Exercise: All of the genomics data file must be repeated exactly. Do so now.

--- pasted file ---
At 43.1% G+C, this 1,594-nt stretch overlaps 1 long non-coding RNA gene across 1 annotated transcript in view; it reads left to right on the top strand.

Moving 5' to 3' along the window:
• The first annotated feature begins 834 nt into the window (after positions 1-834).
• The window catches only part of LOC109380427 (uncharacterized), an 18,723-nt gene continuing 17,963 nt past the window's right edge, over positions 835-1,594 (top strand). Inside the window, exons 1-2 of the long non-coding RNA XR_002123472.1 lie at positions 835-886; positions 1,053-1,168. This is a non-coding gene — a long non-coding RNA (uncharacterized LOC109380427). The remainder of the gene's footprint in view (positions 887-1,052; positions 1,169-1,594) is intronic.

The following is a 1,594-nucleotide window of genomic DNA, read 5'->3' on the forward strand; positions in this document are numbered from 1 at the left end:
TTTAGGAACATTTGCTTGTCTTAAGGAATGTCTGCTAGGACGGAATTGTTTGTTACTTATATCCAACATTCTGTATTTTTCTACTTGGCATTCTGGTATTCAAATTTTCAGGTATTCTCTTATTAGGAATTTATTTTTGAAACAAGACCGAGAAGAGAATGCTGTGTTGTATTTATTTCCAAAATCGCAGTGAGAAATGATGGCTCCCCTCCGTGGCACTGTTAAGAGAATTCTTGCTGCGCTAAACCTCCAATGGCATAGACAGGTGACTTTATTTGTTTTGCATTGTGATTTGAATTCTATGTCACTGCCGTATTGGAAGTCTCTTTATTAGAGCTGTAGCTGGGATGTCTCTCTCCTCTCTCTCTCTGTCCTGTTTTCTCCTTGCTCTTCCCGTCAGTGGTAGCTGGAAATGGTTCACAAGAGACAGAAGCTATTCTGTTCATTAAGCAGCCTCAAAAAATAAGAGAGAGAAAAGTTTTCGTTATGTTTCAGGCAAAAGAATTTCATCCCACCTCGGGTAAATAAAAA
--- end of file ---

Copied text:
At 43.1% G+C, this 1,594-nt stretch overlaps 1 long non-coding RNA gene across 1 annotated transcript in view; it reads left to right on the top strand.

Moving 5' to 3' along the window:
• The first annotated feature begins 834 nt into the window (after positions 1-834).
• The window catches only part of LOC109380427 (uncharacterized), an 18,723-nt gene continuing 17,963 nt past the window's right edge, over positions 835-1,594 (top strand). Inside the window, exons 1-2 of the long non-coding RNA XR_002123472.1 lie at positions 835-886; positions 1,053-1,168. This is a non-coding gene — a long non-coding RNA (uncharacterized LOC109380427). The remainder of the gene's footprint in view (positions 887-1,052; positions 1,169-1,594) is intronic.

The following is a 1,594-nucleotide window of genomic DNA, read 5'->3' on the forward strand; positions in this document are numbered from 1 at the left end:
TTTAGGAACATTTGCTTGTCTTAAGGAATGTCTGCTAGGACGGAATTGTTTGTTACTTATATCCAACATTCTGTATTTTTCTACTTGGCATTCTGGTATTCAAATTTTCAGGTATTCTCTTATTAGGAATTTATTTTTGAAACAAGACCGAGAAGAGAATGCTGTGTTGTATTTATTTCCAAAATCGCAGTGAGAAATGATGGCTCCCCTCCGTGGCACTGTTAAGAGAATTCTTGCTGCGCTAAACCTCCAATGGCATAGACAGGTGACTTTATTTGTTTTGCATTGTGATTTGAATTCTATGTCACTGCCGTATTGGAAGTCTCTTTATTAGAGCTGTAGCTGGGATGTCTCTCTCCTCTCTCTCTCTGTCCTGTTTTCTCCTTGCTCTTCCCGTCAGTGGTAGCTGGAAATGGTTCACAAGAGACAGAAGCTATTCTGTTCATTAAGCAGCCTCAAAAAATAAGAGAGAGAAAAGTTTTCGTTATGTTTCAGGCAAAAGAATTTCATCCCACCTCGGGTAAATAAAAA